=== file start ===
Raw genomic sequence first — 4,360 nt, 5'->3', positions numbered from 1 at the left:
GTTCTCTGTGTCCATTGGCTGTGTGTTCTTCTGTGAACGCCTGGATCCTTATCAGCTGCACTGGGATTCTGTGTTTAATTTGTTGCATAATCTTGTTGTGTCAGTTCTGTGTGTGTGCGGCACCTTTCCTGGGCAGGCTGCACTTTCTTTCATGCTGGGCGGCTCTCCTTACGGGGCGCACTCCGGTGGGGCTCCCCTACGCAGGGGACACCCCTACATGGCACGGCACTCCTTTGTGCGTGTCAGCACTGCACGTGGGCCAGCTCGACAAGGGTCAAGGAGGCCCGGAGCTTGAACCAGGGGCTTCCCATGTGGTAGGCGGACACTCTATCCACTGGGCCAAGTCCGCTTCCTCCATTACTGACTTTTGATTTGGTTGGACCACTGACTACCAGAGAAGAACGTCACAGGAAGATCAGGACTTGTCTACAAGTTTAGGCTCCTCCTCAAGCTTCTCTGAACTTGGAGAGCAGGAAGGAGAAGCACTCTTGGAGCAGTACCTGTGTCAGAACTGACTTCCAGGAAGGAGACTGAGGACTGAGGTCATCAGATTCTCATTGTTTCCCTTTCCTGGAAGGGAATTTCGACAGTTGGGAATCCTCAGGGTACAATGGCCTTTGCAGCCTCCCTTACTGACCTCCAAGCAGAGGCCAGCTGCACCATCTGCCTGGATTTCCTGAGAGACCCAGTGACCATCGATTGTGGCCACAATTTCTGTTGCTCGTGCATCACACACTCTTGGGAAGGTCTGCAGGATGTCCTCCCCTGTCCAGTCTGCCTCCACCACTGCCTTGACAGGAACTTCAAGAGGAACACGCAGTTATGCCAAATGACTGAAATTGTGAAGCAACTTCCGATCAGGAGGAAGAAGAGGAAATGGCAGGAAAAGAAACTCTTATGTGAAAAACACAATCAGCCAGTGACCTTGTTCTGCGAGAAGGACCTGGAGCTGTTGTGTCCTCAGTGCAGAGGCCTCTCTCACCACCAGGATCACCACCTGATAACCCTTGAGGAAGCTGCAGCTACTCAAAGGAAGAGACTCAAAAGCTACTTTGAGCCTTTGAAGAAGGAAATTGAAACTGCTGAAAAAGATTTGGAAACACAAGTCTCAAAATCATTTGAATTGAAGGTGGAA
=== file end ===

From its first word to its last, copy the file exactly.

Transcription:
Raw genomic sequence first — 4,360 nt, 5'->3', positions numbered from 1 at the left:
GTTCTCTGTGTCCATTGGCTGTGTGTTCTTCTGTGAACGCCTGGATCCTTATCAGCTGCACTGGGATTCTGTGTTTAATTTGTTGCATAATCTTGTTGTGTCAGTTCTGTGTGTGTGCGGCACCTTTCCTGGGCAGGCTGCACTTTCTTTCATGCTGGGCGGCTCTCCTTACGGGGCGCACTCCGGTGGGGCTCCCCTACGCAGGGGACACCCCTACATGGCACGGCACTCCTTTGTGCGTGTCAGCACTGCACGTGGGCCAGCTCGACAAGGGTCAAGGAGGCCCGGAGCTTGAACCAGGGGCTTCCCATGTGGTAGGCGGACACTCTATCCACTGGGCCAAGTCCGCTTCCTCCATTACTGACTTTTGATTTGGTTGGACCACTGACTACCAGAGAAGAACGTCACAGGAAGATCAGGACTTGTCTACAAGTTTAGGCTCCTCCTCAAGCTTCTCTGAACTTGGAGAGCAGGAAGGAGAAGCACTCTTGGAGCAGTACCTGTGTCAGAACTGACTTCCAGGAAGGAGACTGAGGACTGAGGTCATCAGATTCTCATTGTTTCCCTTTCCTGGAAGGGAATTTCGACAGTTGGGAATCCTCAGGGTACAATGGCCTTTGCAGCCTCCCTTACTGACCTCCAAGCAGAGGCCAGCTGCACCATCTGCCTGGATTTCCTGAGAGACCCAGTGACCATCGATTGTGGCCACAATTTCTGTTGCTCGTGCATCACACACTCTTGGGAAGGTCTGCAGGATGTCCTCCCCTGTCCAGTCTGCCTCCACCACTGCCTTGACAGGAACTTCAAGAGGAACACGCAGTTATGCCAAATGACTGAAATTGTGAAGCAACTTCCGATCAGGAGGAAGAAGAGGAAATGGCAGGAAAAGAAACTCTTATGTGAAAAACACAATCAGCCAGTGACCTTGTTCTGCGAGAAGGACCTGGAGCTGTTGTGTCCTCAGTGCAGAGGCCTCTCTCACCACCAGGATCACCACCTGATAACCCTTGAGGAAGCTGCAGCTACTCAAAGGAAGAGACTCAAAAGCTACTTTGAGCCTTTGAAGAAGGAAATTGAAACTGCTGAAAAAGATTTGGAAACACAAGTCTCAAAATCATTTGAATTGAAGGTGGAA